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New Coalition Aims to Create a Federated Edtech Data System




This week, several edtech giants (ISTE, InnovateEDU/Project Unicorn, Digital Promise, the Edtech Evidence Exchange, and the Center for Education Market Dynamics) announced a coalition with the United States Department of Education that aims to dramatically improve the collection and distribution of data about education technology in America’s schools. There have long been silos to this data, and this coalition wants to change that.


The Walton Family Foundation is providing funding for the “Edtech Evidence Exchange” in order to create a federated edtech data system, including financial requirements, data security and privacy protocols, strategies for engaging with the broader edtech industry, involvement of other edtech data sources, and coordination with industry, philanthropy, and the U.S. Department of Education.


The Edtech Evidence Exchange noted that “Research from the EdTech Evidence Exchange suggests that prior to the pandemic, the U.S. was spending between $25 and $41 billion per year on education technology — but approximately half of those purchases were used ineffectively, materially underused, or unused entirely. A key cause of this ongoing waste is that schools and districts currently lack the incentive and mechanisms necessary to learn from each other’s experiences.”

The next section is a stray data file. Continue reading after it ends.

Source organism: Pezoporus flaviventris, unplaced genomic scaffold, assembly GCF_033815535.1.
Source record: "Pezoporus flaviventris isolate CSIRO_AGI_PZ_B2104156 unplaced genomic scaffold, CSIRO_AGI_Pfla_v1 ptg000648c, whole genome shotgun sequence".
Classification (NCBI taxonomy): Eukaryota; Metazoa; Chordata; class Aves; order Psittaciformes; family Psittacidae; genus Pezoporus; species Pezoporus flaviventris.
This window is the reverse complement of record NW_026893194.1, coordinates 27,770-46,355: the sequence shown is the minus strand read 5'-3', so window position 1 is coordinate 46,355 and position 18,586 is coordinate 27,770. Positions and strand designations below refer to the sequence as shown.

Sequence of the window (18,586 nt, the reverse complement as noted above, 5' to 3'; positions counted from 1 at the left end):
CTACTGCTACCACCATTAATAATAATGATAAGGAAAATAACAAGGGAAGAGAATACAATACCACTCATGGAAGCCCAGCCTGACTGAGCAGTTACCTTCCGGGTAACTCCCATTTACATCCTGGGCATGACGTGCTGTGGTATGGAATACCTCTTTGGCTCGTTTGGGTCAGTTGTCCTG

The group believes that education technology solutions hold the power to accelerate learning and provide tools and support for students, but also believes too many educators are making decisions with very little data or information. According to the press release, “Too many edtech decisions are made in the dark — or worse, on the basis of savvy marketing rather than contextualized research,” said Mindy Frisbee, ISTE’s Chief Research and Development Officer. “This is about shedding light on our nation’s complex and fragmented edtech market, to help educators and administrators make better-informed decisions about the tools they choose to bring to their students.”


COVID-19 took the edtech market to a whole new level. Inviting many new products into districts across the country. It is great to see so many companies trying to solve problems for districts, but with the ESSER funds, it really has been the wild wild west for products in this market.


There have been companies created to try and help districts understand software that is or isn’t being used in the classroom, but a federated data system would allow districts to learn from each other and scale the strategies and tools that work. Congress has always emphasized Evidence-based interventions, and this system could be a key component to shortening that process and creating a database that shows options and how to implement with fidelity. This is a missing tool for districts as they make decisions on edtech to use in their districts, and K20Connect wishes them all the best as they begin this work.




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